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Prayer for the Cause of Bishop Brute


Heavenly Father, source of all that is holy, in every age, you raise up men and women who live lives of heroic love and service.

You have blessed your Church through the life of Simon Bruté, first bishop of Vincennes and spiritual director to St. Elizabeth Ann Seton.

Through his prayer, his intellect, his love, and his pastoral care, Simon Bruté formed future priests and guided your Church in the early days of our country.

If it be your will, may he be proclaimed a saint.

We ask this through Jesus Christ, our Lord. —Amen.

(Contributions to defray the expenses in furthering the Cause should be sent to Bishop Bruté Fund, Archdiocese of Indianapolis, P.O. Box 1410, Indianapolis, IN 46206.)

Christmas 1834

As we celebrate Christmas this day, we remember the early Church in Indiana. Times were a lot tougher and so were the conditions back then. On Christmas, 1834, Simon Brute and Simon Lalumiere were the only two priests that officially belonged to the new Diocese of Vincennes.

Here is an excerpt from the book, After Holy Cross, Only Notre Dame: The Life of Brother Gatian by Br. George Klawitter, C.S.C.

The diocese of Vincennes was formed in 1834, and although Brute led the fledgling diocese for only five years, his visits to France resulted in bringing many strong clerics to Indiana, including Hailandiere, Benjamin Petit, St. Palais, and Michael Shawe. The last was actually British but was a student at St. Sulpice when Brute visited Paris.
When he was consecrated bishop, Brute found the only priest officially under him at Christmas, 1834, was Simon Lalumiere, who had been raised in Vincennes and worked the missions in the adjacent Daviess County. Four other priests were on loan from other dioceses, including Stephen Badin and Louis Deseille at work in the northern fringes of the diocese. During his first month as bishop, a single communicant was ministered to in Vincennes. But within six months, communions had jumped to sixty. Brute’s income for the first year was three hundred dollars, mostly in the form of grain and vegetables. When he visited the total diocese his first year on horseback, he found but 25,000 Catholics among 400,000 inhabitants. Four years later he guessed the number of Catholics had doubled. The diocese included all of Indiana and a third of Illinois. In 1843 Chicago and all of Illinois was taken from the Vincennes diocese, and by 1850 Indiana Catholics numbered 50,000. In 1834 there were but two priests for the entire territory, but with aggressive recruiting in France, Brute and his followers increased the number to twenty-two by 1838, thirty-five by 1849, and one hundred and twenty-seven by the time of Bishop St. Palais’ death in 1877. 1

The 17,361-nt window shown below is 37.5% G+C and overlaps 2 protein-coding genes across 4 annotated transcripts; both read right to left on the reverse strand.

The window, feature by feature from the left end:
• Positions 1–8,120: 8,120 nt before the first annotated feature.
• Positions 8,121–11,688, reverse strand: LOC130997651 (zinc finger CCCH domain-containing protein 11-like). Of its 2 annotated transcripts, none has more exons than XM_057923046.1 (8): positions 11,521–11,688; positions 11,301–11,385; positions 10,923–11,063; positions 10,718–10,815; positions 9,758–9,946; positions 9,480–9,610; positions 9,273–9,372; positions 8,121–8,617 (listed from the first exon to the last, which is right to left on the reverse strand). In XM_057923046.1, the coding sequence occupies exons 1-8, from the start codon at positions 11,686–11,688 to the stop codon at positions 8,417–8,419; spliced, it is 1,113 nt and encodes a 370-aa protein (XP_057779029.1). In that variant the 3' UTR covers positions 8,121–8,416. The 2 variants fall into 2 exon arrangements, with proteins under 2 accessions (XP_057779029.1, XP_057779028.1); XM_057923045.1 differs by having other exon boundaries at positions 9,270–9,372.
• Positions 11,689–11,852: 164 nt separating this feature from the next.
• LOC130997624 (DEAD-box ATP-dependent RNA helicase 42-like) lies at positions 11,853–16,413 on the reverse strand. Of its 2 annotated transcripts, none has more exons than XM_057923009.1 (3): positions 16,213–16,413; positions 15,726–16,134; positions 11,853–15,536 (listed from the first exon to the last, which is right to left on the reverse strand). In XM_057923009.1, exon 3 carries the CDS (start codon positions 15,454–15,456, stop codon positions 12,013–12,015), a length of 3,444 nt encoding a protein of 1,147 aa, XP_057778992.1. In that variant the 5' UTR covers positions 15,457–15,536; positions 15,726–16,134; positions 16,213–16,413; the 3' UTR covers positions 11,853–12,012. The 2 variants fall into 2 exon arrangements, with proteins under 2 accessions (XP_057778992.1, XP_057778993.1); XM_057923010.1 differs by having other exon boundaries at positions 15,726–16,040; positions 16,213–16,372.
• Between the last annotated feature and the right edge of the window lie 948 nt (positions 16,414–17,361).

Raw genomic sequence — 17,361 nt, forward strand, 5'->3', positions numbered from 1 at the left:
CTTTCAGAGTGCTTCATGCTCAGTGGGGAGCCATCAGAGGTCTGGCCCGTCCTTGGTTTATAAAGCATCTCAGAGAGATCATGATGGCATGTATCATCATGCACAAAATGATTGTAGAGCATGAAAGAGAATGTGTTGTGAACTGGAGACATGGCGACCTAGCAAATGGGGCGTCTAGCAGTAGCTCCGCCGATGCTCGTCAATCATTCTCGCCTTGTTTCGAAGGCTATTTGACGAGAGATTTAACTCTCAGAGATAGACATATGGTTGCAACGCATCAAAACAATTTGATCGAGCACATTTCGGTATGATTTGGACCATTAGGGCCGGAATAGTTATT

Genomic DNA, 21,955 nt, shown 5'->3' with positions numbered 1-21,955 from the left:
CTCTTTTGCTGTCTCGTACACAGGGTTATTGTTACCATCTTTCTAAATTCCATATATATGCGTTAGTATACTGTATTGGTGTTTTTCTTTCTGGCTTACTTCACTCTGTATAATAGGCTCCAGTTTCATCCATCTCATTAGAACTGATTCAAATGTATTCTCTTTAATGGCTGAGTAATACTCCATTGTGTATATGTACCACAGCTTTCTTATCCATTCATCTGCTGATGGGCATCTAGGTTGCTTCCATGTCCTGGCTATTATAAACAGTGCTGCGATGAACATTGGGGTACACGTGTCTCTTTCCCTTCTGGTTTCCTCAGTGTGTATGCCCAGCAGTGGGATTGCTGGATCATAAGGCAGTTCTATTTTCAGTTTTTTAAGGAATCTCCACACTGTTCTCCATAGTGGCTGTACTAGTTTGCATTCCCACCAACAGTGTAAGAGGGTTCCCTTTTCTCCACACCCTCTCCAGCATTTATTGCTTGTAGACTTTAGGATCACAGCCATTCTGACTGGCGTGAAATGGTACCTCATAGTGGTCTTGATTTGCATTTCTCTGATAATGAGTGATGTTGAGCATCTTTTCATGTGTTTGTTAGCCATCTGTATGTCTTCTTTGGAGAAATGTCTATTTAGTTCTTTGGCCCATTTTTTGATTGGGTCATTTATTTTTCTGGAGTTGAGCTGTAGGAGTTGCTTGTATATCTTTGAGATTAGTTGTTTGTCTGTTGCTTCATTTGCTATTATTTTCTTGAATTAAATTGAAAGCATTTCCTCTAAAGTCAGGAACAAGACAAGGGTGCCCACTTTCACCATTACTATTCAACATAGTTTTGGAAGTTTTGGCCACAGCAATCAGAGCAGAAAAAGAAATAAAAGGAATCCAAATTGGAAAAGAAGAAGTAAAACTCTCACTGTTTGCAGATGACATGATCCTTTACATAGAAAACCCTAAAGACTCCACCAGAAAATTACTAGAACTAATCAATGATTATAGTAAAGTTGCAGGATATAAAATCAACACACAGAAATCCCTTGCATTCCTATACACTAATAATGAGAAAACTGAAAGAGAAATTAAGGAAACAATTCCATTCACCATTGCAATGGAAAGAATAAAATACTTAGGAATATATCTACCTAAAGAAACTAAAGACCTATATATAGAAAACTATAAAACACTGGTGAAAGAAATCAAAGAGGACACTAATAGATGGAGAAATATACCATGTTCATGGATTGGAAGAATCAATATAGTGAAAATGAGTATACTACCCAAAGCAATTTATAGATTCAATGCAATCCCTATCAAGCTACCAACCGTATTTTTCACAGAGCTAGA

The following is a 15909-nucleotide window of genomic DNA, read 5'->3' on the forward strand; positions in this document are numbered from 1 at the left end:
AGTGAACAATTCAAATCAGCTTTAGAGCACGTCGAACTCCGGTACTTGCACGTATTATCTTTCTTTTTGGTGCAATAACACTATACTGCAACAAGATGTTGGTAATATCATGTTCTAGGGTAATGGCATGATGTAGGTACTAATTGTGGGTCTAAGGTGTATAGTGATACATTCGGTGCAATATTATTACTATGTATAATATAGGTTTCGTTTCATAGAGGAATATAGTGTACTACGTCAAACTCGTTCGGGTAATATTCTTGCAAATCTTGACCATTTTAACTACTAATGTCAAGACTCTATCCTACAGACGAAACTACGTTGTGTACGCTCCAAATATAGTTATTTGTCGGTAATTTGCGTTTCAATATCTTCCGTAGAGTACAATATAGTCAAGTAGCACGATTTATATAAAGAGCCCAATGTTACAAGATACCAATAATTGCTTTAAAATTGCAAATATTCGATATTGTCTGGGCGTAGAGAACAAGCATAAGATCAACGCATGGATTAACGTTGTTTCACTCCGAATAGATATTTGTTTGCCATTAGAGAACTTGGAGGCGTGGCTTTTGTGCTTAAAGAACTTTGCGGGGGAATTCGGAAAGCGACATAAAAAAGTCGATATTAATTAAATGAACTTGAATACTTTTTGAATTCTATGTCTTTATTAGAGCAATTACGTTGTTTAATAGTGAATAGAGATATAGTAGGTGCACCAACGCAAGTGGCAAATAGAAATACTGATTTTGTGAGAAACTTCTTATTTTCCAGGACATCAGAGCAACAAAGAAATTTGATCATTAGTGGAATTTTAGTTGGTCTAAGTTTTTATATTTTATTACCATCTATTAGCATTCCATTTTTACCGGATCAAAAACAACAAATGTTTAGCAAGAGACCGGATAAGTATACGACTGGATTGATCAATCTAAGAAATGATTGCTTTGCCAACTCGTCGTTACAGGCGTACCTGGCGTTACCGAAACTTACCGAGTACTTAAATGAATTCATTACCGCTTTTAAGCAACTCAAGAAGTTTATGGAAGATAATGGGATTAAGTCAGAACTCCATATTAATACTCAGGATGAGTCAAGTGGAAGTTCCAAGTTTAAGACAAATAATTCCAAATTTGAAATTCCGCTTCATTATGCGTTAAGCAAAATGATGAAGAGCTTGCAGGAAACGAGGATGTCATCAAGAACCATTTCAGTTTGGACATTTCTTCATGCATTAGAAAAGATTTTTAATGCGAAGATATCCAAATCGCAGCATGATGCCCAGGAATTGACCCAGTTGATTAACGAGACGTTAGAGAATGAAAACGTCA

And so, we remember, once again, the heroic sacrifices of those early missionaries, including both the men and the women, professed and secular, who carried the faith to the wilderness that was then Indiana.

Merry Christmas!!

  1. After Holy Cross, Only Notre Dame: The Life of Brother Gatian by Br. George Klawitter, C.S.C. New York: iUniverse, Inc. 2003. []
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